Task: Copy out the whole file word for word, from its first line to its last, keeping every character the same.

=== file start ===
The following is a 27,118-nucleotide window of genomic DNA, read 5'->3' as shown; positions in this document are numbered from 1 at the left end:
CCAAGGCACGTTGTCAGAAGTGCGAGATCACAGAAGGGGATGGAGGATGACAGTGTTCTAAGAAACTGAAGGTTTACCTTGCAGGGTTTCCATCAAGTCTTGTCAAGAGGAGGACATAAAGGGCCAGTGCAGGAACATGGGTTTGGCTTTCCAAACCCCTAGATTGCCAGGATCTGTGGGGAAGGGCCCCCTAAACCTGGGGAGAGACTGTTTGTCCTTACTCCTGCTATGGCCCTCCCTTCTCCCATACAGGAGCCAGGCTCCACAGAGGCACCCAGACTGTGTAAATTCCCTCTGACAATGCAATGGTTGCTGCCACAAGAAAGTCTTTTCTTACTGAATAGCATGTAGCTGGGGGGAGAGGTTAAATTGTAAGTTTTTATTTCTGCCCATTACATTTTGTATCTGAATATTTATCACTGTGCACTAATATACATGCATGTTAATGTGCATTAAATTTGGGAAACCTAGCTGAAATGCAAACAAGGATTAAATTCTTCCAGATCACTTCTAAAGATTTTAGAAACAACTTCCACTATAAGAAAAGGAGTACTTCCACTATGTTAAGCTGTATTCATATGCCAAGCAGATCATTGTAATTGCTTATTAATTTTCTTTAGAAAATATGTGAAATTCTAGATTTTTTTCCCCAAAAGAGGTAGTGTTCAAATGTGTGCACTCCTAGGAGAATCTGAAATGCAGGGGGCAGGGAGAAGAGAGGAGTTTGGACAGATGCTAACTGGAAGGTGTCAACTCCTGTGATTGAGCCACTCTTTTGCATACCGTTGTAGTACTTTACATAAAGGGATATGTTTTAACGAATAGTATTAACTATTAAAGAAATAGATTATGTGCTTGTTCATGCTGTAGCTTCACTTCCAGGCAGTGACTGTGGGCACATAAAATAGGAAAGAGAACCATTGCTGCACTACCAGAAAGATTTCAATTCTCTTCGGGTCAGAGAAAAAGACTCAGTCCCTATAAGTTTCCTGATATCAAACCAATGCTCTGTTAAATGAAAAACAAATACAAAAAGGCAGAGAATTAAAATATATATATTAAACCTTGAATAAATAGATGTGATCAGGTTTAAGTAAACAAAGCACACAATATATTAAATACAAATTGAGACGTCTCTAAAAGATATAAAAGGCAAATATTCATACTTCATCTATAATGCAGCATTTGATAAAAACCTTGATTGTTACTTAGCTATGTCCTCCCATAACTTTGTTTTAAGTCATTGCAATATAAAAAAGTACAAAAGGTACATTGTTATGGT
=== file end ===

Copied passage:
The following is a 27,118-nucleotide window of genomic DNA, read 5'->3' as shown; positions in this document are numbered from 1 at the left end:
CCAAGGCACGTTGTCAGAAGTGCGAGATCACAGAAGGGGATGGAGGATGACAGTGTTCTAAGAAACTGAAGGTTTACCTTGCAGGGTTTCCATCAAGTCTTGTCAAGAGGAGGACATAAAGGGCCAGTGCAGGAACATGGGTTTGGCTTTCCAAACCCCTAGATTGCCAGGATCTGTGGGGAAGGGCCCCCTAAACCTGGGGAGAGACTGTTTGTCCTTACTCCTGCTATGGCCCTCCCTTCTCCCATACAGGAGCCAGGCTCCACAGAGGCACCCAGACTGTGTAAATTCCCTCTGACAATGCAATGGTTGCTGCCACAAGAAAGTCTTTTCTTACTGAATAGCATGTAGCTGGGGGGAGAGGTTAAATTGTAAGTTTTTATTTCTGCCCATTACATTTTGTATCTGAATATTTATCACTGTGCACTAATATACATGCATGTTAATGTGCATTAAATTTGGGAAACCTAGCTGAAATGCAAACAAGGATTAAATTCTTCCAGATCACTTCTAAAGATTTTAGAAACAACTTCCACTATAAGAAAAGGAGTACTTCCACTATGTTAAGCTGTATTCATATGCCAAGCAGATCATTGTAATTGCTTATTAATTTTCTTTAGAAAATATGTGAAATTCTAGATTTTTTTCCCCAAAAGAGGTAGTGTTCAAATGTGTGCACTCCTAGGAGAATCTGAAATGCAGGGGGCAGGGAGAAGAGAGGAGTTTGGACAGATGCTAACTGGAAGGTGTCAACTCCTGTGATTGAGCCACTCTTTTGCATACCGTTGTAGTACTTTACATAAAGGGATATGTTTTAACGAATAGTATTAACTATTAAAGAAATAGATTATGTGCTTGTTCATGCTGTAGCTTCACTTCCAGGCAGTGACTGTGGGCACATAAAATAGGAAAGAGAACCATTGCTGCACTACCAGAAAGATTTCAATTCTCTTCGGGTCAGAGAAAAAGACTCAGTCCCTATAAGTTTCCTGATATCAAACCAATGCTCTGTTAAATGAAAAACAAATACAAAAAGGCAGAGAATTAAAATATATATATTAAACCTTGAATAAATAGATGTGATCAGGTTTAAGTAAACAAAGCACACAATATATTAAATACAAATTGAGACGTCTCTAAAAGATATAAAAGGCAAATATTCATACTTCATCTATAATGCAGCATTTGATAAAAACCTTGATTGTTACTTAGCTATGTCCTCCCATAACTTTGTTTTAAGTCATTGCAATATAAAAAAGTACAAAAGGTACATTGTTATGGT